OPEC+ status quo augurs well for India – Times of India

NEW DELHI: OPEC+, the grouping of 13 oil exporting countries and Russia, on Sunday left current production levels unchanged, deciding perhaps to watch how Friday’s G7 price cap on Russian seaborne crude pans out amid concerns over demand from China.
The move augurs well for India as any cut in output would have led to an immediate spike in oil prices and erase relief from the recent slide. Though it is early days, industry watchers said OPEC appears to have bought the market time to adjust to life after the $60 per barrel cap comes into effect from December 5.
The situation, as it stands now, will hasten the directional change in the flow of oil. The flow of Middle East crude to Europe will rise, making more discounted Russian crude available for India, which has not signed up for the cap. An expected deepening in discounts may not happen as shipping and insurance for Russian oil will become difficult after the cap.


The government has said it will continue to buy Russian crude as it works out cheaper than similar grades of Middle East oil. This is because oil is priced to benchmarks such as North Sea Brent or US West Texas Intermediate. Urals, the most sought after Russian oil, for example, could trade at $15-30 per barrel less than Brent at a given point, depending on market condition.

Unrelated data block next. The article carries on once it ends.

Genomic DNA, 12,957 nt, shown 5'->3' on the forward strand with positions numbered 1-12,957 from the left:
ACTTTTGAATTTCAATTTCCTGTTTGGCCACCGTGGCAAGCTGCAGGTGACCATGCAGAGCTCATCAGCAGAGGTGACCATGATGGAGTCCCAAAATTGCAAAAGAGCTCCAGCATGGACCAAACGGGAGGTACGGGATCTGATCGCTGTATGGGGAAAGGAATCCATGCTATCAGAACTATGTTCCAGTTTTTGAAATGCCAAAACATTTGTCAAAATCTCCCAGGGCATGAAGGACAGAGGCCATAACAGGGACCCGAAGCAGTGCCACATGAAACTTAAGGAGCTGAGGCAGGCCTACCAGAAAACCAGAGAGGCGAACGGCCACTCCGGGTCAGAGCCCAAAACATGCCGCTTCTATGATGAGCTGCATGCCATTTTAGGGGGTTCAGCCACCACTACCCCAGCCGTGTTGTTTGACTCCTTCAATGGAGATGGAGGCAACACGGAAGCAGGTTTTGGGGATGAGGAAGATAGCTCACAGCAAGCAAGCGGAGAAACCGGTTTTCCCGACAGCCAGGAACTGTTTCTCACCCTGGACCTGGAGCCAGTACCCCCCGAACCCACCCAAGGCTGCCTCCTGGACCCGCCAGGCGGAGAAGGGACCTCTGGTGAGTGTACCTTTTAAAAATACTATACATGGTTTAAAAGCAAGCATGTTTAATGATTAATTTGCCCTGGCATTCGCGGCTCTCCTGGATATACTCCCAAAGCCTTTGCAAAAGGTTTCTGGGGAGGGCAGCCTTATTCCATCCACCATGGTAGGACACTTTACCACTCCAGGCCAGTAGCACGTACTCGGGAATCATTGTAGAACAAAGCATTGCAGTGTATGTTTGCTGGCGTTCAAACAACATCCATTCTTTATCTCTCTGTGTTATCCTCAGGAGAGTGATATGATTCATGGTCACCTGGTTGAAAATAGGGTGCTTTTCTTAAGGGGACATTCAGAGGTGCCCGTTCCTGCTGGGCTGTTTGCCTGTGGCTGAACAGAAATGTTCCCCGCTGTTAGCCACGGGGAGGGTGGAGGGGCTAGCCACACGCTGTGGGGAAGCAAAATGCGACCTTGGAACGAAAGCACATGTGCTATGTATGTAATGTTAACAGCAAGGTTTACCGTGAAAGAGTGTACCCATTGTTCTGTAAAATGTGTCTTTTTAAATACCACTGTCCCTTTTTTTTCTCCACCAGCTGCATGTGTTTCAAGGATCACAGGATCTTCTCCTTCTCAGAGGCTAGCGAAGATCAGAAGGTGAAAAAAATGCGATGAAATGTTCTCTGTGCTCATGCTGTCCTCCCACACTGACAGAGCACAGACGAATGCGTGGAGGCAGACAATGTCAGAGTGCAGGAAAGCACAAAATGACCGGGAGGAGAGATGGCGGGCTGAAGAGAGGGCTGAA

Indian refiners buy on ‘delivered basis’, where the seller arranges shipping and insurance. That is why the end-discounts are less since part of the differential with Brent pays for these services.
Market analysts said currently, Russian crude was trading below the cap. “If OPEC’s decision leads to further drop in oil prices, the price cap will widen the differential between Russian crude and Brent to the advantage of India,” one oil company executive said, requesting anonymity.
Russian crude currently accounts for 12-15% of India’s oil imports, whereas it was less than 1% before Russia’s invasion of Ukraine in February.
He said there could be some initial hitch in shipping and insurance as about 60% seaborne oil moves in European company-owned vessels. “But trust the shipping industry to work around troubled waters as in the case of Iranian or Venezuelan oil,” he said.
The market may not move much because of the price cap now that OPEC has left production levels unchanged. “Europe had largely stopped buying seaborne Russian oil. So that oil is already flowing elsewhere, mostly India, China and Turkey. It will, however, be interesting to see how refined product prices fare,” he said.

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